Capital Transfer Tax

AAA

DEFINITION of 'Capital Transfer Tax'

An inheritance tax levied in the United Kingdom on estates exceeding a certain value. The Capital Transfer Tax replaced the general estate duty in 1975, and was itself replaced by the Inheritance Tax (IHT) in 1986. The amount of tax was derived from the value of the deceased's assets transfered within a certain time of the death (both real estate and personal), less charitable gifts.

INVESTOPEDIA EXPLAINS 'Capital Transfer Tax'

Capital transfer taxes and other inheritance taxes make up a small portion of taxes collected in the United Kingdom. This is partially due to the nil rate band, which is the range of estate values that are excluded from the tax, as well as the various methods for avoiding its payment. Gifting an estate to charities or family members or creating a trust were two avoidance methods used.

RELATED TERMS
  1. Estate

    All of the valuable things an individual owns, such as real estate, ...
  2. Estate Planning

    The collection of preparation tasks that serve to manage an individual's ...
  3. Heir

    HeirA person who inherits some or all of the estate of another ...
  4. Inheritance

    All or part of a person's estate/assets that is given to an heir ...
  5. Inheritance Tax

    In some states in the U.S. (and in the United Kingdom), a tax ...
  6. Three-Year Rule

    Section 2035 of the tax code, which stipulates that assets that ...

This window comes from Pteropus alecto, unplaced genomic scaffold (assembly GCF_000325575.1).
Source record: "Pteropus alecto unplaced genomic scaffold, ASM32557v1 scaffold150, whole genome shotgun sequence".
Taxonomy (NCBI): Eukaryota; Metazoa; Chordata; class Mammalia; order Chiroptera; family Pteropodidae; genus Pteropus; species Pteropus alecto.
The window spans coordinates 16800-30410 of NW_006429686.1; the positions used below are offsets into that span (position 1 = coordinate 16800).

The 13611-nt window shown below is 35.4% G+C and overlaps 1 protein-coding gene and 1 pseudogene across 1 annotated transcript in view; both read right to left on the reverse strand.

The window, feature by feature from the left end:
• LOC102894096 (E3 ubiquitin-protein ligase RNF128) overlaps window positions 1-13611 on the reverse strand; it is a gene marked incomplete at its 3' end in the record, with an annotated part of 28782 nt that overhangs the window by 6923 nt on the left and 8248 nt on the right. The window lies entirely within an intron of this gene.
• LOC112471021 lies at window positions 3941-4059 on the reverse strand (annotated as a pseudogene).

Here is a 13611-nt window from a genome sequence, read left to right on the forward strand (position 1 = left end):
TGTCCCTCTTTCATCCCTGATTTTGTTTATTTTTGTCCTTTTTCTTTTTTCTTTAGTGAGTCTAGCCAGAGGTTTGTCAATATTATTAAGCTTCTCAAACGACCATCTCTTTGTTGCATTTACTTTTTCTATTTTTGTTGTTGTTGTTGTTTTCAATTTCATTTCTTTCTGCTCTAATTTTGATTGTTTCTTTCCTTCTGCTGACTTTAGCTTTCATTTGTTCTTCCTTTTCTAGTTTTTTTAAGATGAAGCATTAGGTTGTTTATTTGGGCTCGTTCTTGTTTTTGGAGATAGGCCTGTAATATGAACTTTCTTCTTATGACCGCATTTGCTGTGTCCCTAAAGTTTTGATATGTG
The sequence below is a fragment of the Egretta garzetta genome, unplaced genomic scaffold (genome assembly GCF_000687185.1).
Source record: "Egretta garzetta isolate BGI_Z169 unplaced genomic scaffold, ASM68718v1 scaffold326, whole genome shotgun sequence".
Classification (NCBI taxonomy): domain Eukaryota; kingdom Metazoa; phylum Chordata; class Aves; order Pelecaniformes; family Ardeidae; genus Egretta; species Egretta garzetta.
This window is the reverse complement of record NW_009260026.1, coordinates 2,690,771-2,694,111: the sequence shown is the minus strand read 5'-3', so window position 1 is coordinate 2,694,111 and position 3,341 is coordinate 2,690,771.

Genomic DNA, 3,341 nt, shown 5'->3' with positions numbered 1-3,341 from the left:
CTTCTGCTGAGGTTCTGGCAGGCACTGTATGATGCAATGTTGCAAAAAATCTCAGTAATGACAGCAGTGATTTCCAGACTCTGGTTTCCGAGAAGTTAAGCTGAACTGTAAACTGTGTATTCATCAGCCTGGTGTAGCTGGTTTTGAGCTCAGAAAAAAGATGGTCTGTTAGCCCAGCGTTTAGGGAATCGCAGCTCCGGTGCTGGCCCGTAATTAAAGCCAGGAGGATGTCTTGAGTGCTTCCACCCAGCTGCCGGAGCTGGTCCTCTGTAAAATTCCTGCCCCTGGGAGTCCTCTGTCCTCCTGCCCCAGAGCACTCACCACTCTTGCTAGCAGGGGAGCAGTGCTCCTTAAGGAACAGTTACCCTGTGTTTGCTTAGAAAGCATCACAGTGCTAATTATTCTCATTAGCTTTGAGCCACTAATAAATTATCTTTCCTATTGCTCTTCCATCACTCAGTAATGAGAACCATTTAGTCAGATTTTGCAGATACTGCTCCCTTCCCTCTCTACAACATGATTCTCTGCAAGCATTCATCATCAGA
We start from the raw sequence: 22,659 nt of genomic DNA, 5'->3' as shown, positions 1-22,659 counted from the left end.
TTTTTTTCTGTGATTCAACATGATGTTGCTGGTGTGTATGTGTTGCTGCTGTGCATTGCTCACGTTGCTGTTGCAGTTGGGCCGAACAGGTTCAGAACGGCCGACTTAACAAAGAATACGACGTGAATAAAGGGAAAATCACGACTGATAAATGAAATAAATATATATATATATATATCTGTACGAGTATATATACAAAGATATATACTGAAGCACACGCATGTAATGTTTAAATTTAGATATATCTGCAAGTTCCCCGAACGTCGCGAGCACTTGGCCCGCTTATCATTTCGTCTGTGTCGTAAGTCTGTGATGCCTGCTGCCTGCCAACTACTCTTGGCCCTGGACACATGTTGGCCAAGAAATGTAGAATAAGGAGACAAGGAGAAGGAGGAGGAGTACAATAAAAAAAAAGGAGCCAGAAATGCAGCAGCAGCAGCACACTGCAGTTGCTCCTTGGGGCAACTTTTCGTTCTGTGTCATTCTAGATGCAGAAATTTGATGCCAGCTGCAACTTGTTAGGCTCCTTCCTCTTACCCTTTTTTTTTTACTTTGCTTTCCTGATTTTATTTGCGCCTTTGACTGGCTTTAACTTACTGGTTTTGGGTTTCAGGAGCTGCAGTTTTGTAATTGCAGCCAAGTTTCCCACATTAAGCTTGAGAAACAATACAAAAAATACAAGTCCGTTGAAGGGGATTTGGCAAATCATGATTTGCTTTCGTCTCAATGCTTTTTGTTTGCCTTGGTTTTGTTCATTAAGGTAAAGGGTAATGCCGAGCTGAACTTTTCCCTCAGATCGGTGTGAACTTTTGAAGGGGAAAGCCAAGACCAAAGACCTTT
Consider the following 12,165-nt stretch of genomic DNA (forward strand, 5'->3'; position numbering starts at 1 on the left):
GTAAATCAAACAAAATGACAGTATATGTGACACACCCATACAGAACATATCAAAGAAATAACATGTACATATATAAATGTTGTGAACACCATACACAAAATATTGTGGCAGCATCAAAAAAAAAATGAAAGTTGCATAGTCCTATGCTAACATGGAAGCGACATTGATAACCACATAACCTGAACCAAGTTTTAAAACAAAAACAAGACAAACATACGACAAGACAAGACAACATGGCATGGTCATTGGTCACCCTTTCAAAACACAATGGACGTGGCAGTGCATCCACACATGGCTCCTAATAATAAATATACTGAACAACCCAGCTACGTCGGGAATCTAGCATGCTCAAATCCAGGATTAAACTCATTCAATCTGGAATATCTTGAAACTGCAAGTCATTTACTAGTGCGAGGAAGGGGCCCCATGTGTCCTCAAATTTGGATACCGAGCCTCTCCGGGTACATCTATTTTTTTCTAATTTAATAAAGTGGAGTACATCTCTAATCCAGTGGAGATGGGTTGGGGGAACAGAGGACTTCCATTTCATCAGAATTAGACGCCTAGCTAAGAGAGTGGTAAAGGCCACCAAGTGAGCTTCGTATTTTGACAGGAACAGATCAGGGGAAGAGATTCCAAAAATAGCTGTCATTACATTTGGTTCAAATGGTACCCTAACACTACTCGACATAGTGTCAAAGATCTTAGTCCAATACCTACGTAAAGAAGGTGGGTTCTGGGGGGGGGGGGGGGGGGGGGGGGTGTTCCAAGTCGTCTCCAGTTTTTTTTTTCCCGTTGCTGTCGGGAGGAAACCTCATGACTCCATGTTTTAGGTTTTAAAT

Related Articles
  1. Top 7 Estate Planning Mistakes
    Retirement

    Top 7 Estate Planning Mistakes

  2. Tax-Efficient Wealth Transfer
    Taxes

    Tax-Efficient Wealth Transfer

  3. 4 Ways To Minimize Estate Taxes
    Taxes

    4 Ways To Minimize Estate Taxes

  4. Uncle Sam's Surprise: Unexpected Sources ...
    Taxes

    Uncle Sam's Surprise: Unexpected Sources ...

Hot Definitions
  1. Leading Indicator

    A measurable economic factor that changes before the economy starts to follow a particular pattern or trend. Leading indicators ...
  2. Wage-Price Spiral

    A macroeconomic theory to explain the cause-and-effect relationship between rising wages and rising prices, or inflation. ...
  3. Accelerated Depreciation

    Any method of depreciation used for accounting or income tax purposes that allows greater deductions in the earlier years ...
  4. Call Risk

    The risk, faced by a holder of a callable bond, that a bond issuer will take advantage of the callable bond feature and redeem ...
  5. Parity Price

    When the price of an asset is directly linked to another price. Examples of parity price are: 1. Convertibles - the price ...
  6. Earnings Multiplier

    An adjustment made to a company's P/E ratio that takes into account current interest rates. The earnings multiplier is used ...
Trading Center